Listen to the plants at the Missouri Botanical Garden

The Missouri Botanical Garden offers striking views whatever the season. Now customers are also welcome to notice the sounds it has to offer.

The garden’s new exhibit, “Botanical Resonance: Plants and Sounds in the Garden,” exists where art and science intersect – and every detail is informed by something aural. It opened Friday at the Stephen and Peter Sachs Museum.

This is the curator, Nezka Pfeifer, said Saint Louis live that his inspiration for “Botanical Resonance” came from his introduction to sound walks – a type of sound art that invites participants to engage deeply with the sounds around them as they walk through their surroundings.

Pfeifer and Kappner met in Amsterdam at an arts conference where Kappner led workshops on sound art and sound walks.

“[Kappner] has so much training in shamanic studies, horticultural therapy, and using plants as a way to connect to the earth,” Pfeifer said. “I was very lucky to participate in his guided meditations.”

Annika Kappner

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Missouri Botanical Garden

Part of “Liquid Landscapes” by Annika Kappner. This is one of two silk prints that accompany Kappner’s Soundwalks.

Nezka Pfeifer speaks with Rod Milam of Botanical Resonance.

Their conversations made Pfeifer curious about the relationship between plants and sound – and eventually her proposal for “Botanical Resonance” was approved by the Missouri Botanical Garden.

Pfeifer knew she wanted Kappner to design a sound walk for “Botanical Resonance” that would connect people to the plants in the garden.

“She has an incredible ability to bind people in space that [they’re] in,” Pfeifer said, “as well as [them] to concentrate [their] mind in other ways.

Kappner designed his sound walks to work outside the museum. This vision became part of the interior space curated by Pfeifer, who explained that visitors are encouraged to “go out and really understand and participate in [Kappner’s] a unique skill to get people to pay attention to where their consciousness goes and connect it to the earth around them.

Much of Pfeifer’s research explores the scientific and cultural relationship between plants and sound. The main exhibition space includes detailed information, rare artifacts, specimens and instruments made from plants. Some of the western instruments included are Taylor guitars, woodwinds, and a violin. The Missouri Botanical Garden also has ties to other countries, many of which are represented in the exhibit.

“[There are] several botanists here at the garden who are all from South American countries,” Pfeifer said. “They note some of the musical cultures of their countries and they very kindly shared some of the instruments they have in their collection.”

Some endangered Missouri woods are also included in the exhibit. “Chinquapin is a chestnut species native to Missouri,” Pfeifer said. “They have a fungal blight that has weakened the entire population of Missouri and other parts of the Ozarks.” The Ozark Chinquapin Foundation works to strengthen the species.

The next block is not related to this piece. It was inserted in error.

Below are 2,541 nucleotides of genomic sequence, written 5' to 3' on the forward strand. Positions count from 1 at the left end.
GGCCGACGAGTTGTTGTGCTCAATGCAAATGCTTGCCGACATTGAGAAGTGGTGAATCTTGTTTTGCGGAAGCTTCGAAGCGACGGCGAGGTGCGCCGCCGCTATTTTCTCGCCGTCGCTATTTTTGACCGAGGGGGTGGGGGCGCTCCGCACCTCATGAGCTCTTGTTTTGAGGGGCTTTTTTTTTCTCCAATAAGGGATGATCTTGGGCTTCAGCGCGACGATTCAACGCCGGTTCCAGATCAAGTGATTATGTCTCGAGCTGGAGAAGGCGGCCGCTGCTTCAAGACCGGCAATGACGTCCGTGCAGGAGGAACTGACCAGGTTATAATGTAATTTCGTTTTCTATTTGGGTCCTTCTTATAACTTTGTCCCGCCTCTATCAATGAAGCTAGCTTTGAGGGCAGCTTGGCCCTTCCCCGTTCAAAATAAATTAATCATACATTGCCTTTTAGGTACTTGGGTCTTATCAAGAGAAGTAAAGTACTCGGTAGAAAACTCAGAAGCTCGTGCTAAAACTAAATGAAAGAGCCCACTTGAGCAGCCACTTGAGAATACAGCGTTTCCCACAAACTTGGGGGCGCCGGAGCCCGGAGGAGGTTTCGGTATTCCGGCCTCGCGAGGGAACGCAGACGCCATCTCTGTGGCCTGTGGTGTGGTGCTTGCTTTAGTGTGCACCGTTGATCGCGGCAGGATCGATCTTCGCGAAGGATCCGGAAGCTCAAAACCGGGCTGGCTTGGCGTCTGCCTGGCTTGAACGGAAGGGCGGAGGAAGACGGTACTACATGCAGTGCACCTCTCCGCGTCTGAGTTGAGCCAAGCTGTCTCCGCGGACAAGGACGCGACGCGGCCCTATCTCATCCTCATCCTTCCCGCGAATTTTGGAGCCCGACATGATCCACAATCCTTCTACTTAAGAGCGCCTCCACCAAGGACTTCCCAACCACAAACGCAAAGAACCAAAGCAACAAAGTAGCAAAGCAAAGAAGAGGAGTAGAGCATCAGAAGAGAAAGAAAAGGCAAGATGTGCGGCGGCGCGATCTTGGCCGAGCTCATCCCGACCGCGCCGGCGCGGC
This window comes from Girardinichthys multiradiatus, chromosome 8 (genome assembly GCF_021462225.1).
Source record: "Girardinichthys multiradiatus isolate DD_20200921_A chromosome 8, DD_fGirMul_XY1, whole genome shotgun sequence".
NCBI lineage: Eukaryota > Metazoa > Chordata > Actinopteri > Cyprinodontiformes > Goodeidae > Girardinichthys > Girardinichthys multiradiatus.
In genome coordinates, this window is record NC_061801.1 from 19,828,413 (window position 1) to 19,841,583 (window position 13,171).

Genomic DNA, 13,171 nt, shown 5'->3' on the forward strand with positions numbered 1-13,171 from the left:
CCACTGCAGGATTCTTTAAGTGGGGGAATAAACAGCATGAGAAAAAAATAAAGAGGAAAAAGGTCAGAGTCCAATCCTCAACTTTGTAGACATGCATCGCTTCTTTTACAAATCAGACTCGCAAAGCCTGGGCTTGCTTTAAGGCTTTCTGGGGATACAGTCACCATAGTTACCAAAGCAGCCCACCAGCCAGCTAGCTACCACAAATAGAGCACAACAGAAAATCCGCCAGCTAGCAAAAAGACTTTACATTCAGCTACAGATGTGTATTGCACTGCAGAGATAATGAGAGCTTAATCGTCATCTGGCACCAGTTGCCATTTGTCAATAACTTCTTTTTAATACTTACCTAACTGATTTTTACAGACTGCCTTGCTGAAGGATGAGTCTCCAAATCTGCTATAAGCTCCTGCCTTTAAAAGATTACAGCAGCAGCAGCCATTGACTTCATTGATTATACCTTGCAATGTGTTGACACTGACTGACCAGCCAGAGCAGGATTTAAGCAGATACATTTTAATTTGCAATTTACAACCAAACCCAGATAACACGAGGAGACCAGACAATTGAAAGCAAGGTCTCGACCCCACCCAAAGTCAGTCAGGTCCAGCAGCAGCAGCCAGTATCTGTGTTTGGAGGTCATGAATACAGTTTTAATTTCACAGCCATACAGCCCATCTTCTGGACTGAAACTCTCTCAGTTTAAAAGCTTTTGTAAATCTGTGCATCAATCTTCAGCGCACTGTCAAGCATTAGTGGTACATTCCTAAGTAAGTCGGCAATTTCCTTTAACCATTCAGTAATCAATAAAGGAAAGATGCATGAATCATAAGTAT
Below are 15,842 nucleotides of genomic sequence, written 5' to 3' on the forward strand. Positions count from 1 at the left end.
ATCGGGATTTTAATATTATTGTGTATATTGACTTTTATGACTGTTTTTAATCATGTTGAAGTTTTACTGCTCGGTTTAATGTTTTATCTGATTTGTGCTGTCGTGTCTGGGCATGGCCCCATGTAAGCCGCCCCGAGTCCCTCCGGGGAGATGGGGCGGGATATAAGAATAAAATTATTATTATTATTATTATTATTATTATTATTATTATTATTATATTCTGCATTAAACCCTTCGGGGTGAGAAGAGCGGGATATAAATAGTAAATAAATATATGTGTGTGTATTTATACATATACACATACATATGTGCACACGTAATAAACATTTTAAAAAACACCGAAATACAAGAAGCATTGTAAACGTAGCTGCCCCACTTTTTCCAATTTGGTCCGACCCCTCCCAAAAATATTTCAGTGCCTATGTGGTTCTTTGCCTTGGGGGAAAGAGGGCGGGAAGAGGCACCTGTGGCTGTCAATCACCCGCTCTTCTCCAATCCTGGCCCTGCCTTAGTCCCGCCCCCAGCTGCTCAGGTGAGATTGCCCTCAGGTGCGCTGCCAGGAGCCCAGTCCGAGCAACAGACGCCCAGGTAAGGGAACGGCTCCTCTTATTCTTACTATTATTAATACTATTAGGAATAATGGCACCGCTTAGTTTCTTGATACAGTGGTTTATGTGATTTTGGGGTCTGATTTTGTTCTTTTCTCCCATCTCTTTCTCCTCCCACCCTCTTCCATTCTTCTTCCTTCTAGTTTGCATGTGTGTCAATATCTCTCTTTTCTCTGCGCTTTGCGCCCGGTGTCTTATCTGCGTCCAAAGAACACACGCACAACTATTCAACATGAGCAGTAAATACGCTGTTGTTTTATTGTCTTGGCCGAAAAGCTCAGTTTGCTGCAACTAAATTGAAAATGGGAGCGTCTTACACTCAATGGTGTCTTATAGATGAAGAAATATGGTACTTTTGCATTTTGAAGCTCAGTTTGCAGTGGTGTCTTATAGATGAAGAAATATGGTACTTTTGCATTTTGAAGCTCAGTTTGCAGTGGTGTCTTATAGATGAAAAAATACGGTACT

“As a tree that was found and used by native people and then later by settlers,” Pfeifer said, “this tree was used for [many] purposes. One use was in the manufacture of musical instruments, of which the exhibition presents a few examples.

On the other side of the globe, the Missouri Botanical Garden maintains research teams in Madagascar as part of a long-standing ecological conservation program. Botanists from the Precious Woods Project in Madagascar helped introduce other instruments to the exhibit, including those derived from the country’s native ebony and rosewoods.

Additional instruments from Madagascar were from the ethnobotany collection at the William L. Brown Center. “Even though the [precious] today the antlers are not used to make instruments,” Pfeifer said, “other plants in Madagascar are.

063022_AR_Marovany

Virginia Harold

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Missouri Botanical Garden

Close-up of two Marovany from Analavelola, Madagascar. Listen to the podcast to hear this instrument played by Lambo, the same person who made it.

Due to Madagascar’s complex colonial history, many of their instruments resemble Western instruments such as guitars and violins. “The way they’re played is much more in tune with Middle Eastern or Southeast Asian musical culture,” Pfeifer said. “The instrument may not create the sounds we would assume [it] at.”

The connection between the forest and sound goes beyond man-made instruments. Research on how insects use plants as a means of communication is also included in the exhibit. The research was led by St. Louis University biologist Dr. Kasey Fowler-Finn.

“[The] the plants have [also] been recorded,” Pfeifer said. “If they can sense through vibration, which is how many plants understand sound, that there is a pollinator nearby, they can actually start to increase their nectar production. Because that will prompt the pollinator to come and pick up the pollen, then come out and continue to cross-fertilize that species of plants.We ourselves don’t have the senses to understand what that sound is.

Related event
What: “Botanical Resonance: Plants and Sounds in the Garden”
When: June 2022-March 2023
Where: Missouri Botanical Garden, 4344 Shaw Blvd, St. Louis, MO 63110

Saint Louis live” tells you the stories of Saint-Louis and the people who live, work and create in our region. The show is hosted by Sarah Fenské and produced by Emily Woodbury, Kayla Drake, Danny Wicentowski and Alex Heuer. Avery Rogers is our production assistant. The sound engineer is Aaron Dorr.